It's a greenwash!
As reported, yesterday, and with its teat still being squeezed today, Kelly Slater has joined hands with resort developers to build a twenty-acre tank in the Coachella Valley, near Frankie Sinatra and Elvis’ old hang-out Palm Springs and home to a sort of retirement music festival with acts twenty-years beyond their peak.
“The largest, rideable open-barrel, human-made wave in the world,” according to promotional literature.
And Slater’s pool is only one of three being built.
Three pools, different techs, different angles, different pro surfer touts etc.
(Kelly Slater was made sad by coverage and sent DM to BeachGrit that read, “You guys love nothing more than clickbait.”)
The area’s newspaper, The Desert Sun, has paid particular attention to the Slater country club which is going to be built, approvals pending, between 58th Avenue and Avenue 60 and across from Andalusia, in La Quinta.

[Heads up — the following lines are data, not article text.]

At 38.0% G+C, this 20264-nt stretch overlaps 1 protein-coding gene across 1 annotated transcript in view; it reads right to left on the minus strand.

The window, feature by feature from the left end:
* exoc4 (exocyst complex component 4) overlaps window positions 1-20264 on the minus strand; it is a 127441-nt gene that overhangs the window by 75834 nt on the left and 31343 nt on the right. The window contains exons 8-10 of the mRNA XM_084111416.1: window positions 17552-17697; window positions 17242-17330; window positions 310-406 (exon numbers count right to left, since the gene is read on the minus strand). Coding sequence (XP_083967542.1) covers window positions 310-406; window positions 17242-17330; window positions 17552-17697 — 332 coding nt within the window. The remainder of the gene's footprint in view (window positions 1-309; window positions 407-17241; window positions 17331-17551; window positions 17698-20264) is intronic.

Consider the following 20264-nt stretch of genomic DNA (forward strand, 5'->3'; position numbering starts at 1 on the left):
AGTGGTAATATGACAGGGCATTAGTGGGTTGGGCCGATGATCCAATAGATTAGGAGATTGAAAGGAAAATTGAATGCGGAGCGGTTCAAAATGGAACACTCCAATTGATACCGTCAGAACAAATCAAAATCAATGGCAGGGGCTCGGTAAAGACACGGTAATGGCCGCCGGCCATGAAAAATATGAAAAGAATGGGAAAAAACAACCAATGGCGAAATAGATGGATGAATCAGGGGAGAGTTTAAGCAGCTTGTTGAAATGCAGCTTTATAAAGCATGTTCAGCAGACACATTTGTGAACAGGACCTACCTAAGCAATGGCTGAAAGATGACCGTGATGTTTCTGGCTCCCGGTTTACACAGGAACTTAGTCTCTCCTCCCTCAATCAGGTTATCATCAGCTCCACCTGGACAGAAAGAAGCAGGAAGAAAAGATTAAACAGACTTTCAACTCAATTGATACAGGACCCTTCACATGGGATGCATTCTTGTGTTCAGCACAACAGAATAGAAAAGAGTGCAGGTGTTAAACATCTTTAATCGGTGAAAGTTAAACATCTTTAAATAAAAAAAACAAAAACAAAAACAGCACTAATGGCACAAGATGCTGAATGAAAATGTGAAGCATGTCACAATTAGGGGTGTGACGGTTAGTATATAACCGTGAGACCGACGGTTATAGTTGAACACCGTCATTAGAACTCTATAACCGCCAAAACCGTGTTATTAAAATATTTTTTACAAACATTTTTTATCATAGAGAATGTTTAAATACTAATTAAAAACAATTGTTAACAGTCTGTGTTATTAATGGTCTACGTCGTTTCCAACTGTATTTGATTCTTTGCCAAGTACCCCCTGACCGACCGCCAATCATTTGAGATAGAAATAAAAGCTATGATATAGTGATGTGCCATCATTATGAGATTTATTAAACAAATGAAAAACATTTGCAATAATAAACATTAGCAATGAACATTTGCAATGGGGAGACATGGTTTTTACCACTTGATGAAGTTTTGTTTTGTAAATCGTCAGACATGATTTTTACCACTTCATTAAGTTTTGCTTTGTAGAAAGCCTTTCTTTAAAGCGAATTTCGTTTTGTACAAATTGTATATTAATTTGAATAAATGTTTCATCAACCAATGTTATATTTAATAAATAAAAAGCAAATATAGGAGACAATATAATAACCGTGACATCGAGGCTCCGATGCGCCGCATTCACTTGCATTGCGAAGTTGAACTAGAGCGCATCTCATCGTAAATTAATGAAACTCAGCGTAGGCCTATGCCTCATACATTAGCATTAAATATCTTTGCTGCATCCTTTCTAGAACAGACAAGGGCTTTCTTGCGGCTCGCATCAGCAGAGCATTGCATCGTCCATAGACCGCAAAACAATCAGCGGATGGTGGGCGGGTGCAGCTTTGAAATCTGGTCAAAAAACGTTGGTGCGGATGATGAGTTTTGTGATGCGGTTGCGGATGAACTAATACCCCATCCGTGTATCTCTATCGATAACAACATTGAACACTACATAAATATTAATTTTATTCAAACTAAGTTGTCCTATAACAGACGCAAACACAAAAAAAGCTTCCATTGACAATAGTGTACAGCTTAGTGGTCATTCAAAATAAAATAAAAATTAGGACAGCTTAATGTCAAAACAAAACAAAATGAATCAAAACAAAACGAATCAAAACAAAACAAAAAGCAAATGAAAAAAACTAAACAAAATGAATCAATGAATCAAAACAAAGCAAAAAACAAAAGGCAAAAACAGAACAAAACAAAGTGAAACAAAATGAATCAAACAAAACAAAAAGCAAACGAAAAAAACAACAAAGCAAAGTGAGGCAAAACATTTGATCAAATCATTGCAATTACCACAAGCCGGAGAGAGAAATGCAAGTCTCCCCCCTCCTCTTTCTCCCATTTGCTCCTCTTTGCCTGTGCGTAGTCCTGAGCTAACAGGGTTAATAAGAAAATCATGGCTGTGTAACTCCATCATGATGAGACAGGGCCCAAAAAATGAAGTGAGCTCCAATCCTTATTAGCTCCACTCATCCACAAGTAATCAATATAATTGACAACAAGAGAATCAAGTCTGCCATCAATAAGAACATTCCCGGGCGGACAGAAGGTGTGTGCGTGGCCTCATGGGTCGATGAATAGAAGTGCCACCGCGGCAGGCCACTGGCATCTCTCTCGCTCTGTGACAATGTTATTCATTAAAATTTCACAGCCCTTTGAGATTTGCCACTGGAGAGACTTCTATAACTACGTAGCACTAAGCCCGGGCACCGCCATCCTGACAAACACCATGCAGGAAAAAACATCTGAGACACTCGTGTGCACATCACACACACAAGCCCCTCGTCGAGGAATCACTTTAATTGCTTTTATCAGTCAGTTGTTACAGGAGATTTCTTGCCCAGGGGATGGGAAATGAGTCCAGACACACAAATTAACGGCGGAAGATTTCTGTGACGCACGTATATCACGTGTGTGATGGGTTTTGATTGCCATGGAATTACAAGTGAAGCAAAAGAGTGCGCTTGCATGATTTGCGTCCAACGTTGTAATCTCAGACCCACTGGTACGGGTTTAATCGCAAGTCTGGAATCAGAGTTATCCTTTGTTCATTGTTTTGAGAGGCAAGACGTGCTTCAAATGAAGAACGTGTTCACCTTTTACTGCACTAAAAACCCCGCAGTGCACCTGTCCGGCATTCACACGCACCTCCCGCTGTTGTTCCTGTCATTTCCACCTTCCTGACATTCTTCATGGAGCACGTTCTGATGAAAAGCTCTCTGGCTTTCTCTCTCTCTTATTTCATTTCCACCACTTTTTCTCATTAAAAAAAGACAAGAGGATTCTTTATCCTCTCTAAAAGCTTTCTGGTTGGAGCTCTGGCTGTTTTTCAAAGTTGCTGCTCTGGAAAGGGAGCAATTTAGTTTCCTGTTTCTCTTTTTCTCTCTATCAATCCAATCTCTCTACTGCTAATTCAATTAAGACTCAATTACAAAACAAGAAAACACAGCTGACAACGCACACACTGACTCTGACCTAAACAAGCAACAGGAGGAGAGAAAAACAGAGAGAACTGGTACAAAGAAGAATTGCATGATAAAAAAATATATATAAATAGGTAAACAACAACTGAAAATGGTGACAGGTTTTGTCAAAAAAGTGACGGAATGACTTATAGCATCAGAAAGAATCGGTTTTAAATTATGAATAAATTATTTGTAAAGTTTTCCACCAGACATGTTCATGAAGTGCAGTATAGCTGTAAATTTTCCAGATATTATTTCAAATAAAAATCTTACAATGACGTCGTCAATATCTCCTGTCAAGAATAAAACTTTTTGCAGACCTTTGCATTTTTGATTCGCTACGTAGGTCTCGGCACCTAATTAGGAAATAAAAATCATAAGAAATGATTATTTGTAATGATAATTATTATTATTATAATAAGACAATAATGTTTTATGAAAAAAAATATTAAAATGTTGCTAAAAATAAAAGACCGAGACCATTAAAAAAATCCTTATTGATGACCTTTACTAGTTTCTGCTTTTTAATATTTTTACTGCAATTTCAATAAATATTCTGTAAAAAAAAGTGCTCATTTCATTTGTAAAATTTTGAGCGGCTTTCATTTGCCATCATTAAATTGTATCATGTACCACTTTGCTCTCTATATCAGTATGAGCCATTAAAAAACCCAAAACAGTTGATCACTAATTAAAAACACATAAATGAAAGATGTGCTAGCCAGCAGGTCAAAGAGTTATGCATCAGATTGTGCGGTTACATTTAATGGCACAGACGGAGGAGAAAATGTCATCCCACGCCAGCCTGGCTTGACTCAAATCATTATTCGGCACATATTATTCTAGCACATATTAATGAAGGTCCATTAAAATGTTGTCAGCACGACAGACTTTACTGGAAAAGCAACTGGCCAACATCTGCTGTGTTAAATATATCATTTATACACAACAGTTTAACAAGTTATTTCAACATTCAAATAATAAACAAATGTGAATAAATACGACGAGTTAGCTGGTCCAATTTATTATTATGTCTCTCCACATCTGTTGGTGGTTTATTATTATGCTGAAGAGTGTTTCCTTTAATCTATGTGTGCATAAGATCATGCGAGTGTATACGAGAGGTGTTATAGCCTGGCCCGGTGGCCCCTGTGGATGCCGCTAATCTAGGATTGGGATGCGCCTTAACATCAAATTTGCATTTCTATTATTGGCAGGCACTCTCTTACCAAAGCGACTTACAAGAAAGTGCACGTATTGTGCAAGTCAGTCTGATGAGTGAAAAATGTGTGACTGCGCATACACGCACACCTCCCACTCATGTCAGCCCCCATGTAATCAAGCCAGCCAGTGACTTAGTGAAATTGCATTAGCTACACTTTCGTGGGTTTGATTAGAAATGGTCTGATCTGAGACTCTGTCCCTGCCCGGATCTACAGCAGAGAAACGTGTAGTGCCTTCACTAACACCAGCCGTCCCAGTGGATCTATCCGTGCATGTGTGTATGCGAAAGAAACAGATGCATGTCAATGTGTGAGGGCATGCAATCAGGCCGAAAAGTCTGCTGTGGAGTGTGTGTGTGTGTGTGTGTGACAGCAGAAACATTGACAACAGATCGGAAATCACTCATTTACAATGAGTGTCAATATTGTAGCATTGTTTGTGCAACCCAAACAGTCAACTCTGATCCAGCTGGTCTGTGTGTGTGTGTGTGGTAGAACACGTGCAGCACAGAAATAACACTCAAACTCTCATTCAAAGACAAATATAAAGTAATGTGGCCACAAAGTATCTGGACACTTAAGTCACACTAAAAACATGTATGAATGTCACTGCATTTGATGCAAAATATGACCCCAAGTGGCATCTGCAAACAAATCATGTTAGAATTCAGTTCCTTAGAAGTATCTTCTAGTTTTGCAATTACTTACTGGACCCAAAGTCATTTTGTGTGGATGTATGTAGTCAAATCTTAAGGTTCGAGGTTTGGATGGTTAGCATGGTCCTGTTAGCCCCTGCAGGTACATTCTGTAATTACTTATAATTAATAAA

A quote that I enjoyed very much from the story comes from Noah Hahn, a partner at the resort developer Meriwether Cos.
“Kelly Slater and the WSL are … the perfect partners to feature as we create a revolutionary new way to live and travel.”
According to The Desert Sun, the resort, called Coral Mountain, “the ethos of the community is designed to revolve around the raw natural setting with a focus on sustainability.”
The pool will require 18-million gallons of water, significantly less, says the developer, than the 18-hole golf course that was previously approved for the site.
Let’s do a fun little math exercise.
What’s the rainfall in the Coachella Valley?
Two-and-a-half inches or sixty-seven mm?
18,000,000 gallons fills the pool.
One gallon of water = 231 cubic inches.
Multiply that by eighteen-million and y’get…
A little over four billion inches.
Divide by the yearly rainfall and…
If the pool was filled by rain (sustainable!), it would take one-point-six billion years to fill it.
Even eco-paradises need a little help from man, yes?